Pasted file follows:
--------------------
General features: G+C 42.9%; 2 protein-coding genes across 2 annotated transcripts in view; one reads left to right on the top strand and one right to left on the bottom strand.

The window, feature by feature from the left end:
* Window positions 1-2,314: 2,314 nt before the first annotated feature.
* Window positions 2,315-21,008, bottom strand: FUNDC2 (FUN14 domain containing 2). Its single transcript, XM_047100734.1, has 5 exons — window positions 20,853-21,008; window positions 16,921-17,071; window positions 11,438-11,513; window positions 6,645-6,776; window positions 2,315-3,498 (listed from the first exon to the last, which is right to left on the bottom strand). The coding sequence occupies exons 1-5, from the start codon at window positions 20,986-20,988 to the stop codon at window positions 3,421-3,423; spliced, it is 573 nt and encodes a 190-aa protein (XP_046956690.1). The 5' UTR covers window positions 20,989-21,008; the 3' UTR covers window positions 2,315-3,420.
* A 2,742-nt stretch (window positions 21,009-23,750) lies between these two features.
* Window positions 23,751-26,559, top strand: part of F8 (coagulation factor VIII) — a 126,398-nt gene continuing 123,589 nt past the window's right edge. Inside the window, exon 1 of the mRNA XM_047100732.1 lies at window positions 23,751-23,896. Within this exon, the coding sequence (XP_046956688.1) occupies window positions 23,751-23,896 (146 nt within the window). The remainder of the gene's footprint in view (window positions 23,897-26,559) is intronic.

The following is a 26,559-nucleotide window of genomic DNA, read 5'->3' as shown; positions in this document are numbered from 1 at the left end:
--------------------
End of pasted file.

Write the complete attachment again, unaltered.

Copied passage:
General features: G+C 42.9%; 2 protein-coding genes across 2 annotated transcripts in view; one reads left to right on the top strand and one right to left on the bottom strand.

The window, feature by feature from the left end:
* Window positions 1-2,314: 2,314 nt before the first annotated feature.
* Window positions 2,315-21,008, bottom strand: FUNDC2 (FUN14 domain containing 2). Its single transcript, XM_047100734.1, has 5 exons — window positions 20,853-21,008; window positions 16,921-17,071; window positions 11,438-11,513; window positions 6,645-6,776; window positions 2,315-3,498 (listed from the first exon to the last, which is right to left on the bottom strand). The coding sequence occupies exons 1-5, from the start codon at window positions 20,986-20,988 to the stop codon at window positions 3,421-3,423; spliced, it is 573 nt and encodes a 190-aa protein (XP_046956690.1). The 5' UTR covers window positions 20,989-21,008; the 3' UTR covers window positions 2,315-3,420.
* A 2,742-nt stretch (window positions 21,009-23,750) lies between these two features.
* Window positions 23,751-26,559, top strand: part of F8 (coagulation factor VIII) — a 126,398-nt gene continuing 123,589 nt past the window's right edge. Inside the window, exon 1 of the mRNA XM_047100732.1 lies at window positions 23,751-23,896. Within this exon, the coding sequence (XP_046956688.1) occupies window positions 23,751-23,896 (146 nt within the window). The remainder of the gene's footprint in view (window positions 23,897-26,559) is intronic.

The following is a 26,559-nucleotide window of genomic DNA, read 5'->3' as shown; positions in this document are numbered from 1 at the left end: